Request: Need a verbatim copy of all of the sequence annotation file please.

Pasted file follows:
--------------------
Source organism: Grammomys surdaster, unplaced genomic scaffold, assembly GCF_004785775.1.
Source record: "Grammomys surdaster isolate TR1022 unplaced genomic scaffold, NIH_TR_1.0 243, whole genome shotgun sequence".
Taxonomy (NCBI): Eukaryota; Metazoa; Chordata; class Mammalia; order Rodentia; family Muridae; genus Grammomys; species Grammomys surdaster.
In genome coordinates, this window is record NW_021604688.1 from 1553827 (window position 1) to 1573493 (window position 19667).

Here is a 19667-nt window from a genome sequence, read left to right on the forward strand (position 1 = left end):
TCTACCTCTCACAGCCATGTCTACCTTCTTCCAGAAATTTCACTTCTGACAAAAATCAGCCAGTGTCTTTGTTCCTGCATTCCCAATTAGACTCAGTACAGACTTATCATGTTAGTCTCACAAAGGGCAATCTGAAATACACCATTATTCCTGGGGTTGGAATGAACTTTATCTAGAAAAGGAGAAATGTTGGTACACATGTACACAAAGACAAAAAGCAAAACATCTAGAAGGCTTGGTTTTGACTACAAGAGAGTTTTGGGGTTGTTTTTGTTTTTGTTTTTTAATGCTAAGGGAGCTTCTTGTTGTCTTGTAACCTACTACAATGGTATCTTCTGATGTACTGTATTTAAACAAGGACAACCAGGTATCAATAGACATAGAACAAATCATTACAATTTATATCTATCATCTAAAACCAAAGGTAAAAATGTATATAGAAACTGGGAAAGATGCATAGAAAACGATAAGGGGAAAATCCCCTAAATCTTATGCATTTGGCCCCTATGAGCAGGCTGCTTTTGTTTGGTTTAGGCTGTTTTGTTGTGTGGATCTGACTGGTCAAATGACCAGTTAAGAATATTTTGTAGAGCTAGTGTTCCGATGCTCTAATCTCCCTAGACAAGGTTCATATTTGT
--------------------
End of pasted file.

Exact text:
Source organism: Grammomys surdaster, unplaced genomic scaffold, assembly GCF_004785775.1.
Source record: "Grammomys surdaster isolate TR1022 unplaced genomic scaffold, NIH_TR_1.0 243, whole genome shotgun sequence".
Taxonomy (NCBI): Eukaryota; Metazoa; Chordata; class Mammalia; order Rodentia; family Muridae; genus Grammomys; species Grammomys surdaster.
In genome coordinates, this window is record NW_021604688.1 from 1553827 (window position 1) to 1573493 (window position 19667).

Here is a 19667-nt window from a genome sequence, read left to right on the forward strand (position 1 = left end):
TCTACCTCTCACAGCCATGTCTACCTTCTTCCAGAAATTTCACTTCTGACAAAAATCAGCCAGTGTCTTTGTTCCTGCATTCCCAATTAGACTCAGTACAGACTTATCATGTTAGTCTCACAAAGGGCAATCTGAAATACACCATTATTCCTGGGGTTGGAATGAACTTTATCTAGAAAAGGAGAAATGTTGGTACACATGTACACAAAGACAAAAAGCAAAACATCTAGAAGGCTTGGTTTTGACTACAAGAGAGTTTTGGGGTTGTTTTTGTTTTTGTTTTTTAATGCTAAGGGAGCTTCTTGTTGTCTTGTAACCTACTACAATGGTATCTTCTGATGTACTGTATTTAAACAAGGACAACCAGGTATCAATAGACATAGAACAAATCATTACAATTTATATCTATCATCTAAAACCAAAGGTAAAAATGTATATAGAAACTGGGAAAGATGCATAGAAAACGATAAGGGGAAAATCCCCTAAATCTTATGCATTTGGCCCCTATGAGCAGGCTGCTTTTGTTTGGTTTAGGCTGTTTTGTTGTGTGGATCTGACTGGTCAAATGACCAGTTAAGAATATTTTGTAGAGCTAGTGTTCCGATGCTCTAATCTCCCTAGACAAGGTTCATATTTGT